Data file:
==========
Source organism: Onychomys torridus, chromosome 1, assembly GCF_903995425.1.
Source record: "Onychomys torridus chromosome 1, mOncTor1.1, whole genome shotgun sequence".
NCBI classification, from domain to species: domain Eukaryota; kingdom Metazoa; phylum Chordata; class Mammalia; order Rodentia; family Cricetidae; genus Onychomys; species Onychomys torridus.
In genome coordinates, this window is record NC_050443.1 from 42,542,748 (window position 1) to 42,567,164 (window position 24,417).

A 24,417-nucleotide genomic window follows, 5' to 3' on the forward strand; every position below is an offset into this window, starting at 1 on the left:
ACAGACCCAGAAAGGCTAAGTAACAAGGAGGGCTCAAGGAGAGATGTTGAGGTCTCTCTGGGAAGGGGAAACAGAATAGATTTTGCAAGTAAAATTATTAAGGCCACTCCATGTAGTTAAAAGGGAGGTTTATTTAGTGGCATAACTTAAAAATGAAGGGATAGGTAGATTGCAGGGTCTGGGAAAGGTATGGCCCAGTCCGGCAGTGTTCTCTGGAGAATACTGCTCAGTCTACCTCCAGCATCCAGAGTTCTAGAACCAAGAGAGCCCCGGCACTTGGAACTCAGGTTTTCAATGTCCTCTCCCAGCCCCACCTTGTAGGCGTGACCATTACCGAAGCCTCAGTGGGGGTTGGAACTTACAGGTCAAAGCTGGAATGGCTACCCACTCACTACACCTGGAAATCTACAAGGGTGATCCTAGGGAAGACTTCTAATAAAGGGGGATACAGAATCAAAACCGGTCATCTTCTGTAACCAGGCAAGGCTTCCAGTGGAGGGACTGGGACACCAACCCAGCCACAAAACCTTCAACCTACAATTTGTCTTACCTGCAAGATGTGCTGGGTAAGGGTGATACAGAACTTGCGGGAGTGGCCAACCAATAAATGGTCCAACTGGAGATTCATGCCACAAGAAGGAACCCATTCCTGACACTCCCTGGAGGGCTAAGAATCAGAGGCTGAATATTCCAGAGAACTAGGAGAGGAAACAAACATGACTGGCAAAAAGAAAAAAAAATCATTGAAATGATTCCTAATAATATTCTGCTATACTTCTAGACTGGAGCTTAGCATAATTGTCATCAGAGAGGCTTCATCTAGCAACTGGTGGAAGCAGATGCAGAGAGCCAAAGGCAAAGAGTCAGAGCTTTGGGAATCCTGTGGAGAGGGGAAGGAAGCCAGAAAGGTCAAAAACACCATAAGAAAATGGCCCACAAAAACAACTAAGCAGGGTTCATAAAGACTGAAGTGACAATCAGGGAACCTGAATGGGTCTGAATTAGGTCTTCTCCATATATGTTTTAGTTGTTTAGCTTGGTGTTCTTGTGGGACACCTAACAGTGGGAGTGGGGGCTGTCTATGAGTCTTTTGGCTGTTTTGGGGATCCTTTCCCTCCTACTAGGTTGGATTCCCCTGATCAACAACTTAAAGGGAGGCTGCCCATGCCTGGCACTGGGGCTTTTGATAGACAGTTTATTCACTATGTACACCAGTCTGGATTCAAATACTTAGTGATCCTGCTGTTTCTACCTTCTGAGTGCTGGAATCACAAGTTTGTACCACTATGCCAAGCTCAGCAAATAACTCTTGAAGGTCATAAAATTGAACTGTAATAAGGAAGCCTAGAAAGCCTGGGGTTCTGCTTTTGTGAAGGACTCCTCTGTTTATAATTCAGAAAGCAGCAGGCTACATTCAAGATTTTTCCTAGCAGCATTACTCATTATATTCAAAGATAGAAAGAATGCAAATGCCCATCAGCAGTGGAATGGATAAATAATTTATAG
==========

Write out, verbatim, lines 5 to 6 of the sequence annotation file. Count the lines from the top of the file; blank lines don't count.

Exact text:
A 24,417-nucleotide genomic window follows, 5' to 3' on the forward strand; every position below is an offset into this window, starting at 1 on the left:
ACAGACCCAGAAAGGCTAAGTAACAAGGAGGGCTCAAGGAGAGATGTTGAGGTCTCTCTGGGAAGGGGAAACAGAATAGATTTTGCAAGTAAAATTATTAAGGCCACTCCATGTAGTTAAAAGGGAGGTTTATTTAGTGGCATAACTTAAAAATGAAGGGATAGGTAGATTGCAGGGTCTGGGAAAGGTATGGCCCAGTCCGGCAGTGTTCTCTGGAGAATACTGCTCAGTCTACCTCCAGCATCCAGAGTTCTAGAACCAAGAGAGCCCCGGCACTTGGAACTCAGGTTTTCAATGTCCTCTCCCAGCCCCACCTTGTAGGCGTGACCATTACCGAAGCCTCAGTGGGGGTTGGAACTTACAGGTCAAAGCTGGAATGGCTACCCACTCACTACACCTGGAAATCTACAAGGGTGATCCTAGGGAAGACTTCTAATAAAGGGGGATACAGAATCAAAACCGGTCATCTTCTGTAACCAGGCAAGGCTTCCAGTGGAGGGACTGGGACACCAACCCAGCCACAAAACCTTCAACCTACAATTTGTCTTACCTGCAAGATGTGCTGGGTAAGGGTGATACAGAACTTGCGGGAGTGGCCAACCAATAAATGGTCCAACTGGAGATTCATGCCACAAGAAGGAACCCATTCCTGACACTCCCTGGAGGGCTAAGAATCAGAGGCTGAATATTCCAGAGAACTAGGAGAGGAAACAAACATGACTGGCAAAAAGAAAAAAAAATCATTGAAATGATTCCTAATAATATTCTGCTATACTTCTAGACTGGAGCTTAGCATAATTGTCATCAGAGAGGCTTCATCTAGCAACTGGTGGAAGCAGATGCAGAGAGCCAAAGGCAAAGAGTCAGAGCTTTGGGAATCCTGTGGAGAGGGGAAGGAAGCCAGAAAGGTCAAAAACACCATAAGAAAATGGCCCACAAAAACAACTAAGCAGGGTTCATAAAGACTGAAGTGACAATCAGGGAACCTGAATGGGTCTGAATTAGGTCTTCTCCATATATGTTTTAGTTGTTTAGCTTGGTGTTCTTGTGGGACACCTAACAGTGGGAGTGGGGGCTGTCTATGAGTCTTTTGGCTGTTTTGGGGATCCTTTCCCTCCTACTAGGTTGGATTCCCCTGATCAACAACTTAAAGGGAGGCTGCCCATGCCTGGCACTGGGGCTTTTGATAGACAGTTTATTCACTATGTACACCAGTCTGGATTCAAATACTTAGTGATCCTGCTGTTTCTACCTTCTGAGTGCTGGAATCACAAGTTTGTACCACTATGCCAAGCTCAGCAAATAACTCTTGAAGGTCATAAAATTGAACTGTAATAAGGAAGCCTAGAAAGCCTGGGGTTCTGCTTTTGTGAAGGACTCCTCTGTTTATAATTCAGAAAGCAGCAGGCTACATTCAAGATTTTTCCTAGCAGCATTACTCATTATATTCAAAGATAGAAAGAATGCAAATGCCCATCAGCAGTGGAATGGATAAATAATTTATAG